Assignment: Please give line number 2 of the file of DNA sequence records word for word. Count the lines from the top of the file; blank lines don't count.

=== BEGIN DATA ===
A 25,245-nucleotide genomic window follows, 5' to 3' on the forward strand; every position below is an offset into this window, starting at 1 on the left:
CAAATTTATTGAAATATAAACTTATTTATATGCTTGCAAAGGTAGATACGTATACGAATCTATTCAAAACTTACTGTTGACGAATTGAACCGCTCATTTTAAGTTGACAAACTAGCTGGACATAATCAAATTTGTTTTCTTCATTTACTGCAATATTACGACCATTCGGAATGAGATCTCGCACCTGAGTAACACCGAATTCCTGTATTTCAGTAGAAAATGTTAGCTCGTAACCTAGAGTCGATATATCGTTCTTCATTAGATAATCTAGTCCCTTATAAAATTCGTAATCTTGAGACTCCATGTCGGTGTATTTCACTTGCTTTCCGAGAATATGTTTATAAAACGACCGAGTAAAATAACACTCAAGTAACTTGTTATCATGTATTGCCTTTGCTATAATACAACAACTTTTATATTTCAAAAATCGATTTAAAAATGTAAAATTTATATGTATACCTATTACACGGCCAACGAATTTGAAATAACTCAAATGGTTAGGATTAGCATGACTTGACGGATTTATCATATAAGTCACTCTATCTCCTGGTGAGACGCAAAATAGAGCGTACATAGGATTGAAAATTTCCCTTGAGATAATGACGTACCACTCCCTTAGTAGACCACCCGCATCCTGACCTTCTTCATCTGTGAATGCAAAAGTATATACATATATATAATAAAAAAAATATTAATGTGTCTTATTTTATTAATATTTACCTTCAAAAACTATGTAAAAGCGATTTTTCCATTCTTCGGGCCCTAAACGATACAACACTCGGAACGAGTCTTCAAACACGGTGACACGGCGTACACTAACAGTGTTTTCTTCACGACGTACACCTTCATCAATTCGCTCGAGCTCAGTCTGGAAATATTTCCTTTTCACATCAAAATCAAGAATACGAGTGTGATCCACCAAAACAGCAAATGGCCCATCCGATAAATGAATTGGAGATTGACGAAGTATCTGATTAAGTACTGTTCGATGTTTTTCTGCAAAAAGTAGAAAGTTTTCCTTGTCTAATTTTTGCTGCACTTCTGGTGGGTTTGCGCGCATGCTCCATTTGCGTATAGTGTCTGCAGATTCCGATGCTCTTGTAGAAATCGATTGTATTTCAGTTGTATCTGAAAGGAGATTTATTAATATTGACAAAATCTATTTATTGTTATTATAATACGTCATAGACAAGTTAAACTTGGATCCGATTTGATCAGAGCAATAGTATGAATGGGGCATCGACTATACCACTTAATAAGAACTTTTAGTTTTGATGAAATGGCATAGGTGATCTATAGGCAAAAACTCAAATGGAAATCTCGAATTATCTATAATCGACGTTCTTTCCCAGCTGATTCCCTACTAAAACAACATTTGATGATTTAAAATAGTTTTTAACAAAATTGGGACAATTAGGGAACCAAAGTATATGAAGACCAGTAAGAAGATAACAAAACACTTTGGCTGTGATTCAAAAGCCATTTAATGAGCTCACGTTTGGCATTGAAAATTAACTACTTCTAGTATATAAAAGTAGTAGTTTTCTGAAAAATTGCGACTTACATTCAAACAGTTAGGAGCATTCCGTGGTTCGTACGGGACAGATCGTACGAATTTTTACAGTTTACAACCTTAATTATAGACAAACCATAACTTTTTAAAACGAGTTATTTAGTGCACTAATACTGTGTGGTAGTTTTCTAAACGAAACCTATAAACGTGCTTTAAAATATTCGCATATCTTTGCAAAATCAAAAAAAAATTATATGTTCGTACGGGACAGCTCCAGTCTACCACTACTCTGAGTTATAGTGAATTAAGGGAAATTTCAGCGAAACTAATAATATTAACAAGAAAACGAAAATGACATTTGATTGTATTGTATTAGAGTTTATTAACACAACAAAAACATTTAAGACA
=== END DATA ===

CAAATTTATTGAAATATAAACTTATTTATATGCTTGCAAAGGTAGATACGTATACGAATCTATTCAAAACTTACTGTTGACGAATTGAACCGCTCATTTTAAGTTGACAAACTAGCTGGACATAATCAAATTTGTTTTCTTCATTTACTGCAATATTACGACCATTCGGAATGAGATCTCGCACCTGAGTAACACCGAATTCCTGTATTTCAGTAGAAAATGTTAGCTCGTAACCTAGAGTCGATATATCGTTCTTCATTAGATAATCTAGTCCCTTATAAAATTCGTAATCTTGAGACTCCATGTCGGTGTATTTCACTTGCTTTCCGAGAATATGTTTATAAAACGACCGAGTAAAATAACACTCAAGTAACTTGTTATCATGTATTGCCTTTGCTATAATACAACAACTTTTATATTTCAAAAATCGATTTAAAAATGTAAAATTTATATGTATACCTATTACACGGCCAACGAATTTGAAATAACTCAAATGGTTAGGATTAGCATGACTTGACGGATTTATCATATAAGTCACTCTATCTCCTGGTGAGACGCAAAATAGAGCGTACATAGGATTGAAAATTTCCCTTGAGATAATGACGTACCACTCCCTTAGTAGACCACCCGCATCCTGACCTTCTTCATCTGTGAATGCAAAAGTATATACATATATATAATAAAAAAAATATTAATGTGTCTTATTTTATTAATATTTACCTTCAAAAACTATGTAAAAGCGATTTTTCCATTCTTCGGGCCCTAAACGATACAACACTCGGAACGAGTCTTCAAACACGGTGACACGGCGTACACTAACAGTGTTTTCTTCACGACGTACACCTTCATCAATTCGCTCGAGCTCAGTCTGGAAATATTTCCTTTTCACATCAAAATCAAGAATACGAGTGTGATCCACCAAAACAGCAAATGGCCCATCCGATAAATGAATTGGAGATTGACGAAGTATCTGATTAAGTACTGTTCGATGTTTTTCTGCAAAAAGTAGAAAGTTTTCCTTGTCTAATTTTTGCTGCACTTCTGGTGGGTTTGCGCGCATGCTCCATTTGCGTATAGTGTCTGCAGATTCCGATGCTCTTGTAGAAATCGATTGTATTTCAGTTGTATCTGAAAGGAGATTTATTAATATTGACAAAATCTATTTATTGTTATTATAATACGTCATAGACAAGTTAAACTTGGATCCGATTTGATCAGAGCAATAGTATGAATGGGGCATCGACTATACCACTTAATAAGAACTTTTAGTTTTGATGAAATGGCATAGGTGATCTATAGGCAAAAACTCAAATGGAAATCTCGAATTATCTATAATCGACGTTCTTTCCCAGCTGATTCCCTACTAAAACAACATTTGATGATTTAAAATAGTTTTTAACAAAATTGGGACAATTAGGGAACCAAAGTATATGAAGACCAGTAAGAAGATAACAAAACACTTTGGCTGTGATTCAAAAGCCATTTAATGAGCTCACGTTTGGCATTGAAAATTAACTACTTCTAGTATATAAAAGTAGTAGTTTTCTGAAAAATTGCGACTTACATTCAAACAGTTAGGAGCATTCCGTGGTTCGTACGGGACAGATCGTACGAATTTTTACAGTTTACAACCTTAATTATAGACAAACCATAACTTTTTAAAACGAGTTATTTAGTGCACTAATACTGTGTGGTAGTTTTCTAAACGAAACCTATAAACGTGCTTTAAAATATTCGCATATCTTTGCAAAATCAAAAAAAAATTATATGTTCGTACGGGACAGCTCCAGTCTACCACTACTCTGAGTTATAGTGAATTAAGGGAAATTTCAGCGAAACTAATAATATTAACAAGAAAACGAAAATGACATTTGATTGTATTGTATTAGAGTTTATTAACACAACAAAAACATTTAAGACA